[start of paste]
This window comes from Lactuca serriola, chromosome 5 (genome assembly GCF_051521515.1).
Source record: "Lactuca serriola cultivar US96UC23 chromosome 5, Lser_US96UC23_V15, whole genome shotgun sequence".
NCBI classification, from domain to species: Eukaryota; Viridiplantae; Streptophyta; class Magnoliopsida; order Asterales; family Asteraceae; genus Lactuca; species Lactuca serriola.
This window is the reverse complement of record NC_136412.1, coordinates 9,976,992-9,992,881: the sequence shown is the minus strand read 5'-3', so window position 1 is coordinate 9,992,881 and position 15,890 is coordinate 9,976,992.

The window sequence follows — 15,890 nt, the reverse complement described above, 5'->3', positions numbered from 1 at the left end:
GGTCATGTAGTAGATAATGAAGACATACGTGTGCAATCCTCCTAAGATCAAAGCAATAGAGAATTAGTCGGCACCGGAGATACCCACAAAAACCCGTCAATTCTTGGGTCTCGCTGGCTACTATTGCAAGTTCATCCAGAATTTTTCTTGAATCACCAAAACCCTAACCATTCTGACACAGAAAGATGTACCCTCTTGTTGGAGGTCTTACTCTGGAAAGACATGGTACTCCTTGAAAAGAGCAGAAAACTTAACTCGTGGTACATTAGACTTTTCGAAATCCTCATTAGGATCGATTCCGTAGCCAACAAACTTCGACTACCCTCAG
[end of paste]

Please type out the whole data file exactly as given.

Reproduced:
This window comes from Lactuca serriola, chromosome 5 (genome assembly GCF_051521515.1).
Source record: "Lactuca serriola cultivar US96UC23 chromosome 5, Lser_US96UC23_V15, whole genome shotgun sequence".
NCBI classification, from domain to species: Eukaryota; Viridiplantae; Streptophyta; class Magnoliopsida; order Asterales; family Asteraceae; genus Lactuca; species Lactuca serriola.
This window is the reverse complement of record NC_136412.1, coordinates 9,976,992-9,992,881: the sequence shown is the minus strand read 5'-3', so window position 1 is coordinate 9,992,881 and position 15,890 is coordinate 9,976,992.

The window sequence follows — 15,890 nt, the reverse complement described above, 5'->3', positions numbered from 1 at the left end:
GGTCATGTAGTAGATAATGAAGACATACGTGTGCAATCCTCCTAAGATCAAAGCAATAGAGAATTAGTCGGCACCGGAGATACCCACAAAAACCCGTCAATTCTTGGGTCTCGCTGGCTACTATTGCAAGTTCATCCAGAATTTTTCTTGAATCACCAAAACCCTAACCATTCTGACACAGAAAGATGTACCCTCTTGTTGGAGGTCTTACTCTGGAAAGACATGGTACTCCTTGAAAAGAGCAGAAAACTTAACTCGTGGTACATTAGACTTTTCGAAATCCTCATTAGGATCGATTCCGTAGCCAACAAACTTCGACTACCCTCAG